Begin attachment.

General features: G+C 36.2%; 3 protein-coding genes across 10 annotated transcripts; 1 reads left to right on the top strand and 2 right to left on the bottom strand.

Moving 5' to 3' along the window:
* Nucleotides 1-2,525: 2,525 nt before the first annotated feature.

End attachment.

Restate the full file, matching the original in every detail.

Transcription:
General features: G+C 36.2%; 3 protein-coding genes across 10 annotated transcripts; 1 reads left to right on the top strand and 2 right to left on the bottom strand.

Moving 5' to 3' along the window:
* Nucleotides 1-2,525: 2,525 nt before the first annotated feature.